The Falcons are a game behind Saint Martin’s with two games left before the conference tournament and in a good position to get an at-large berth for the NCAA Division II tournament even if they don’t earn the conference’s automatic berth.
What a difference a month has made for senior forward Coleman Wooten and the Seattle Pacific men’s basketball team.
On Jan. 26, the Falcons were pummeled at Montana State-Billings 92-63. It was their third straight loss, their record fell to 9-6 and their season was on the brink of coming undone.
“After that loss to Billings, our coaches really challenged the seniors,” Wooten said. “We had a pretty harsh film session, as you can imagine.”
And boy, did the seniors respond.
“Guys started playing with a different desperation,” Wooten said.
Led by Wooten, SPU has been perfect since, winning eight straight heading into Thursday’s game at Central Washington. Last week, the Falcons defeated No. 12 ranked Saint Martin’s 67-63, then on Senior Night at SPU, they avenged the loss to Montana State-Billings with a 76-67 victory.
The Falcons (17-6) are tied for second place in the Great Northwest Athletic Conference with a 14-4 record. They are a game behind Saint Martin’s with two games left before the conference tournament and in a good position to get an at-large berth for the NCAA Division II tournament even if they don’t earn the conference’s automatic berth.
That might have been hard to believe before the recent run. Wooten has led the way, leading the team in scoring in four of the past eight games after not leading the team in scoring in any of the first 15. He is shooting a remarkable 66.7 percent from the field in the winning streak (50 of 75) and 64 percent from three-point range.
“His efficiency has been through the roof,” said SPU coach Grant Leep.
Wooten figured it was a matter of time.
“I kind of knew my game was going to come along because I had a slow start to the year,” said Wooten, one of nine players in SPU history to reach 1,000 career points and 600 career rebounds. “Percentages were down, numbers were down, but I was confident in the work I put in that it would come around. The timing was pretty good.”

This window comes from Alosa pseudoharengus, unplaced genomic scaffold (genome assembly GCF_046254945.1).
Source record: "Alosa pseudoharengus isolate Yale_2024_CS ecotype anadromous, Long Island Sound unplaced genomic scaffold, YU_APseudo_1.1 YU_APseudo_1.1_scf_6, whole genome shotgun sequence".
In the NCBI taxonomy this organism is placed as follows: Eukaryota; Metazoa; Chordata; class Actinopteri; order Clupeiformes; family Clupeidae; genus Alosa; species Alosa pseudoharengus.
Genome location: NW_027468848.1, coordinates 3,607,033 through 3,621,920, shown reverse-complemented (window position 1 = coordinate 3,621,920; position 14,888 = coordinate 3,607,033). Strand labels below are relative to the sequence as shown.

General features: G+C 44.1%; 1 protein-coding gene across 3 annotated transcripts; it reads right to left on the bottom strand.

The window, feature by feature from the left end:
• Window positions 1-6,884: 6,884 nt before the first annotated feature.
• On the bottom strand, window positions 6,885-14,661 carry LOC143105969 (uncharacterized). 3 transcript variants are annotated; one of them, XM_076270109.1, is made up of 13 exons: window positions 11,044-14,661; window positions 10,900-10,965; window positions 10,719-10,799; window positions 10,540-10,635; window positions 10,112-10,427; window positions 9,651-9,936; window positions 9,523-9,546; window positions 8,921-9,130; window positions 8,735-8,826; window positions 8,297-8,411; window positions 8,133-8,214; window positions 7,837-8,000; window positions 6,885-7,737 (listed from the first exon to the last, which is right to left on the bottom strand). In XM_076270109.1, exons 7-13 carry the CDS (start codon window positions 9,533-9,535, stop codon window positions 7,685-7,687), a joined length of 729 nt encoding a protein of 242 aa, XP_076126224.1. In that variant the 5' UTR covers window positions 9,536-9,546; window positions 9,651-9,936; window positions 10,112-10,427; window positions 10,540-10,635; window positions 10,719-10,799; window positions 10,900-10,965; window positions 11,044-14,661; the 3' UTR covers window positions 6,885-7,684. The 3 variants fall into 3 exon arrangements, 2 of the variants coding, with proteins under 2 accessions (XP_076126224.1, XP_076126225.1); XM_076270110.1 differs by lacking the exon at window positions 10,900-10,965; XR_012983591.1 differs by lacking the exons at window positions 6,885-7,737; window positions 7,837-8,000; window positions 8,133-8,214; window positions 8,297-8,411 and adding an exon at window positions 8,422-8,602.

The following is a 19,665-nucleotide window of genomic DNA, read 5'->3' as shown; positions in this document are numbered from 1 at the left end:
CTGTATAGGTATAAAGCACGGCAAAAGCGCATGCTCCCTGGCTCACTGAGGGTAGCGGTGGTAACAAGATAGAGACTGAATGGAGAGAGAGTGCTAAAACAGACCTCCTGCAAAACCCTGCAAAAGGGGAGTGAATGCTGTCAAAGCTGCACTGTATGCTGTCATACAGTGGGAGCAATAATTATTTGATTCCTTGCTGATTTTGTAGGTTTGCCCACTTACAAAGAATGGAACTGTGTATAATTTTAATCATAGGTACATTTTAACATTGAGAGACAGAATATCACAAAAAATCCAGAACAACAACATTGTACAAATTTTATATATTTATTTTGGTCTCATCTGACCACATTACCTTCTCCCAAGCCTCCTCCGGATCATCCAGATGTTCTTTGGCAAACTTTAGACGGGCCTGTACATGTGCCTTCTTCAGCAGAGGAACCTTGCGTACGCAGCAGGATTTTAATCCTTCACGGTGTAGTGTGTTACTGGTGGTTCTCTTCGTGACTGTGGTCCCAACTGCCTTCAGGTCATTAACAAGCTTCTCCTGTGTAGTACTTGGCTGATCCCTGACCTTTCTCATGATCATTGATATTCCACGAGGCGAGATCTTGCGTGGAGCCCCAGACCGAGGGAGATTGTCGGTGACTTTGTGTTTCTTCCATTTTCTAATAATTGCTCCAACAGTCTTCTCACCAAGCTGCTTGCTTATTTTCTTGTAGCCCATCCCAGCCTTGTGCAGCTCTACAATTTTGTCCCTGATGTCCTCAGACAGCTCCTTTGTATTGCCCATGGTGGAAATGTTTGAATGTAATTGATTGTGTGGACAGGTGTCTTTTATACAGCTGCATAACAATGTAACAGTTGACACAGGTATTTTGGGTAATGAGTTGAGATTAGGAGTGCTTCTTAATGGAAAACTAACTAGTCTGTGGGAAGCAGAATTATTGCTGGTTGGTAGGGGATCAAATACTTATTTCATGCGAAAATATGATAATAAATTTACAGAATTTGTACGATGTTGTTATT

Wooten, third on the team in scoring at 12.2 points, is one of seven active players averaging between 7.9 and 13.0 points per game. He leads the team in rebounding, averaging 7.8 as an undersized 6-foot-5, 235-pound power forward.
“It’s something I always prided myself on when I first started playing basketball,” said Wooten, who does a little bit of everything and led the team in assists the previous two seasons. “I wasn’t a very good basketball player, but I always had a knack for rebounding.”
He became very good and was the South Puget Sound League player of the year as a senior for Tahoma High School in Covington in 2014. He had interest from a few Division I schools, including Army, but has been more than happy playing Division II ball with the Falcons.
“My dad gave me advice to go to the place that is going to be the best fit long term,” Wooten said. “Because after you make the decision, there are going to be people who like it and people who don’t, but after that two weeks, you are stuck with it and no one else really cares.
“I prayed about it a ton and talked to a bunch of people and just found that this was the best spot for me.”
Nothing in the next five years (he redshirted as a freshman) has changed his mind. A three-time GNAC All-Academic honoree, Wooten has a degree in accounting and expects to add degrees in finance and information systems before the end of spring.
“I’ve loved it here and it’s really confirmed the decision I have made,” said Wooten, who lives with senior teammates and fellow captains Sam Simpson and Nathan Streufert, both pre-med students.
Wooten spent last summer as an auditing intern at Ernst & Young and has a job offer to begin working full time there in October if he elects not to pursue professional basketball.
But for now, he is fully focused on his final season with the Falcons. After making it to the NCAA Division II tournament 12 straight years (the longest streak in the country), they have missed out the past two seasons. All of which makes this monthlong run that will seemingly get them back into the tournament so special.
“Being part of the team that ended the streak was tough, but I think at the end of the day we knew it was going to turn out like this,” he said.
Wooten said the team is capable of playing with anyone.
“The only people that beat us is ourselves,” he said. “I am not going to make any guarantees, but the only team that can beat us is us. We are a very confident group and we are hitting our stride at the right time.”
Leep, in his third year as head coach, is happy his players are being rewarded for their improved focus.
“If we don’t turn the ball over and we rebound it and we’re moving the ball, we’re pretty hard to beat,” he said. “It’s been a lot of fun. You can almost see us getting better daily.”